Is Sacroiliac Joint Instability Related to Chronic Pelvic Pain?

What’s This Research About?

Sacroiliac joint instability is one of the possible causes of low back pain and pelvic girdle pain. However, it is difficult to determine true movement of the SI joint.  This study measures movement in the SI joint using Radiostereometric analysis (RSA is considered a highly precise and accurate way to measure joint movement) in patients with severe pelvic girdle pain during the single leg stance test developed by Chamberlain in 1930. Comparisons of SI joint movement are made between the standing and hanging leg.

About The Author

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Jenn Pilotti

TITLE: Radiosteriometric analysis of movement in the sacroiliac joint during a single-leg stance in patients with long-lasting pelvic girdle pain

ORIGINAL LINK

PUBLICATION: Clinical Biomechanics

DATE: 2014

AUTHORS: Thomas J. Kibsgård, Olav Røise, Bengt Sturesson, Stephan M. Röhrl, Britt Stuge

Chamberlain technique: A single leg test that measures pubic displacement as a measure of pelvic stability

Radiostereometric analysis: A special way of creating a stereo image of an area by taking two x-rays of the same area, at the same time

Sacroiliac joint: A synovial joint comprised of the sacrum and the two ilium bones

Theory of force closure: Stability of the SI joint from the muscles, ligaments, and thoracolumbar fascia that support the pelvis*

Theory of form closure: The stability in the SI joint that comes from the self locking mechanisms of the pelvis; the result of the anatomy and shape of the bones that comprise the SI joint

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By |2018-07-09T22:03:49+00:00July 10th, 2018|Conditions, Musculoskeletal, Pain|0 Comments

About the Author:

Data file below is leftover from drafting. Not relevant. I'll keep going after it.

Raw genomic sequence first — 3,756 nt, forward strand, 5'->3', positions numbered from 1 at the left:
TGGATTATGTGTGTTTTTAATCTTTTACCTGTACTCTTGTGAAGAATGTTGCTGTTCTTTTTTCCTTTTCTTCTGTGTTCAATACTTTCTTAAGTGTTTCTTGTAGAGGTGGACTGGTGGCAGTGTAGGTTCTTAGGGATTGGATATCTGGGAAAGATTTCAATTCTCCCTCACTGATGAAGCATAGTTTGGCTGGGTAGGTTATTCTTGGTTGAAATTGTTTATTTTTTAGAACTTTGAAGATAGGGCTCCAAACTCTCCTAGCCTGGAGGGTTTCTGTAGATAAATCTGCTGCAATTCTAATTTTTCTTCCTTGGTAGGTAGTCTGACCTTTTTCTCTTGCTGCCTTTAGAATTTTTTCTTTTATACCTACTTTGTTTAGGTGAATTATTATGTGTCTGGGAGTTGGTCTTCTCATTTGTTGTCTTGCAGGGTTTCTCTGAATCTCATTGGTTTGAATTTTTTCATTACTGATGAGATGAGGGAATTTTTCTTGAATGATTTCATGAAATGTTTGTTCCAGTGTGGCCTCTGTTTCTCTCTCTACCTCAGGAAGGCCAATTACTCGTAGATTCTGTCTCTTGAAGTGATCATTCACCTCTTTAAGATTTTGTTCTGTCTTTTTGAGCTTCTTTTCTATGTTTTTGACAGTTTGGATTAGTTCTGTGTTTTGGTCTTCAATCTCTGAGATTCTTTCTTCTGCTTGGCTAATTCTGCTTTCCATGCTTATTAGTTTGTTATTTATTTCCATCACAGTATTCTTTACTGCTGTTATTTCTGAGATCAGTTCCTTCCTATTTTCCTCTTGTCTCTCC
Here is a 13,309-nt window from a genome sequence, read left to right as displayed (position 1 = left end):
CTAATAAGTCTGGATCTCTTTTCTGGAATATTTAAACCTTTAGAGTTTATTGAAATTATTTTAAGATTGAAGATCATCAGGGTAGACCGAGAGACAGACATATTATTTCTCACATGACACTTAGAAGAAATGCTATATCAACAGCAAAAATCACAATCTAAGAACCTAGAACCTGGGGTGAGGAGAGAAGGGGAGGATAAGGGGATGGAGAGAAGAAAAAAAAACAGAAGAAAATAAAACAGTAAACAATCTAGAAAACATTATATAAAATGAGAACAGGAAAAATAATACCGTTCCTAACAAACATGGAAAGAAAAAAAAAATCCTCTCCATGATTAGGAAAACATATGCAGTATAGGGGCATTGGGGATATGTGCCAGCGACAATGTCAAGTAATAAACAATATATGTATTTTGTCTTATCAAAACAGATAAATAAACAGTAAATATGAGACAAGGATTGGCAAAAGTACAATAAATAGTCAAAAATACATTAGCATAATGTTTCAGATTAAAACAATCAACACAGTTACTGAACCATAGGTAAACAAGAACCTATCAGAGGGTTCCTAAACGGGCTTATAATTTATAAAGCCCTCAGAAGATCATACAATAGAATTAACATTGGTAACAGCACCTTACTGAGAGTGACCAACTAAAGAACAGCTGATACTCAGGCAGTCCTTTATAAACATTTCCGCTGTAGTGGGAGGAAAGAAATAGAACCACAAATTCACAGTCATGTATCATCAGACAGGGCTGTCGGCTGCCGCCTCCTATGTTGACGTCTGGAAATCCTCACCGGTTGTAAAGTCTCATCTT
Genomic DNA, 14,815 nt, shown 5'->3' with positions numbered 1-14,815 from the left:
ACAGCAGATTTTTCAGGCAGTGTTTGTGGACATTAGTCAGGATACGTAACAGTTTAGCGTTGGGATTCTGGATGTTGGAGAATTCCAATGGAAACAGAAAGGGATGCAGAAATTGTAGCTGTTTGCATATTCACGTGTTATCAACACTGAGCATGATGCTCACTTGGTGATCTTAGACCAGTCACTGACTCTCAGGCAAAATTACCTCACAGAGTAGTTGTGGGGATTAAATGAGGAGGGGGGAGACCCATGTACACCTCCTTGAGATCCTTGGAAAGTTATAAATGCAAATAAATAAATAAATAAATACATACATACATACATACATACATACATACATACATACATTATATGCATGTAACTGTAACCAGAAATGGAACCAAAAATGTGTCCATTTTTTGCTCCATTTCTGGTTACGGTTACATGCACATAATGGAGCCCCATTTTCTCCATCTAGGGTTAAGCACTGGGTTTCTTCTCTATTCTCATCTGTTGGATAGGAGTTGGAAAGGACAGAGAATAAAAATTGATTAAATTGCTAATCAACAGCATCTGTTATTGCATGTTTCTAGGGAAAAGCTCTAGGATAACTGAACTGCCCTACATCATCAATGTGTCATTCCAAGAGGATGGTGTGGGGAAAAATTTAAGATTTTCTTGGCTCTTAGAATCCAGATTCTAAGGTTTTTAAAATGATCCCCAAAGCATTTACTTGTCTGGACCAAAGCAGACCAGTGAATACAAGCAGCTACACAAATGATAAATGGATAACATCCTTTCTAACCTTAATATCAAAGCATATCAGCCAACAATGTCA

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Jenn Pilotti has a BS in exercise physiology from UC Davis. After graduating in 2002, she was hired by the Beach and Tennis Club at Pebble Beach as a full time personal trainer. While there, she had the privilege of working with individuals of all ages, many of whom had aches and pains from a life well led. This piqued her interest in injuries, prevention, and pain. After years of undirected self study (and after leaving the security of a full time position to go out on her own), she enrolled in an online program through AT Still University, eventually acquiring a master's in human movement while working full time. After graduating, she continued to read research and write about its application to her work with clients. She fell in love with yoga in 2004, finally became 200 hour RYT in 2014 after years of workshops and self study (there seems to a theme), and continues to study somatic disciplines. She is DNS exercise trainer certified, FRCms, MovNat level I certified, GMB trainer certified, has taken PRI respiration, myokinematics, impingement and instability, and pelvis restoration, and has read an embarrassing number of books on movement, psychology, and wellness. She has an insatiable curiosity about what makes for a healthy person, physically and mentally, and she finds herself often asking why things work for some and not for others. She strongly believes in the power of knowledge and the power of movement. Learn more about Jenn Pilotti.